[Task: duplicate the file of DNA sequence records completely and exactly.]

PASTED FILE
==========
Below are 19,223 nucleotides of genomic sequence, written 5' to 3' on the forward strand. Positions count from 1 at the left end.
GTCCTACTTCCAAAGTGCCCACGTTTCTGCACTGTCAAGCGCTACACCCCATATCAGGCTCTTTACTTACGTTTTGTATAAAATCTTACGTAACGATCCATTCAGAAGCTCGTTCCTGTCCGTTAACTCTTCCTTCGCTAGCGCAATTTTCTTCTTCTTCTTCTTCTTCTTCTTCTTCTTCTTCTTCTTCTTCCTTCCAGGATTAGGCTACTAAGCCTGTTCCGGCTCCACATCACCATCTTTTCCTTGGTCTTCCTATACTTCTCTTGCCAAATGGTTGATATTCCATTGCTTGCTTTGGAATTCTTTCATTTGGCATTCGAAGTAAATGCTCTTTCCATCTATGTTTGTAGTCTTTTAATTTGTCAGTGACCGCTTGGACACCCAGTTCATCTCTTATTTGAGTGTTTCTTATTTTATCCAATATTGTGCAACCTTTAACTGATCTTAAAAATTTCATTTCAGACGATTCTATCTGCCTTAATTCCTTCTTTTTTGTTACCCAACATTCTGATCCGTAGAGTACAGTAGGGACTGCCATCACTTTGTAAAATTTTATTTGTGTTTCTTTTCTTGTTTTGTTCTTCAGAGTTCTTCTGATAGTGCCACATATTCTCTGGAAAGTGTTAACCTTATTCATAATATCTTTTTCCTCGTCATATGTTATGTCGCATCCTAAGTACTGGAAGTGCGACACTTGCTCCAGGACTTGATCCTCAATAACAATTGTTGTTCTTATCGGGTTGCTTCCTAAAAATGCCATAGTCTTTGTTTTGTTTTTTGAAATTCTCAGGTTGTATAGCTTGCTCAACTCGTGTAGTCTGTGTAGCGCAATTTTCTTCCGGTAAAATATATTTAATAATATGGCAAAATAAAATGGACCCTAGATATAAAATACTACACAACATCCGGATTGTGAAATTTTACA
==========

Below are 19,223 nucleotides of genomic sequence, written 5' to 3' on the forward strand. Positions count from 1 at the left end.
GTCCTACTTCCAAAGTGCCCACGTTTCTGCACTGTCAAGCGCTACACCCCATATCAGGCTCTTTACTTACGTTTTGTATAAAATCTTACGTAACGATCCATTCAGAAGCTCGTTCCTGTCCGTTAACTCTTCCTTCGCTAGCGCAATTTTCTTCTTCTTCTTCTTCTTCTTCTTCTTCTTCTTCTTCTTCTTCCTTCCAGGATTAGGCTACTAAGCCTGTTCCGGCTCCACATCACCATCTTTTCCTTGGTCTTCCTATACTTCTCTTGCCAAATGGTTGATATTCCATTGCTTGCTTTGGAATTCTTTCATTTGGCATTCGAAGTAAATGCTCTTTCCATCTATGTTTGTAGTCTTTTAATTTGTCAGTGACCGCTTGGACACCCAGTTCATCTCTTATTTGAGTGTTTCTTATTTTATCCAATATTGTGCAACCTTTAACTGATCTTAAAAATTTCATTTCAGACGATTCTATCTGCCTTAATTCCTTCTTTTTTGTTACCCAACATTCTGATCCGTAGAGTACAGTAGGGACTGCCATCACTTTGTAAAATTTTATTTGTGTTTCTTTTCTTGTTTTGTTCTTCAGAGTTCTTCTGATAGTGCCACATATTCTCTGGAAAGTGTTAACCTTATTCATAATATCTTTTTCCTCGTCATATGTTATGTCGCATCCTAAGTACTGGAAGTGCGACACTTGCTCCAGGACTTGATCCTCAATAACAATTGTTGTTCTTATCGGGTTGCTTCCTAAAAATGCCATAGTCTTTGTTTTGTTTTTTGAAATTCTCAGGTTGTATAGCTTGCTCAACTCGTGTAGTCTGTGTAGCGCAATTTTCTTCCGGTAAAATATATTTAATAATATGGCAAAATAAAATGGACCCTAGATATAAAATACTACACAACATCCGGATTGTGAAATTTTACA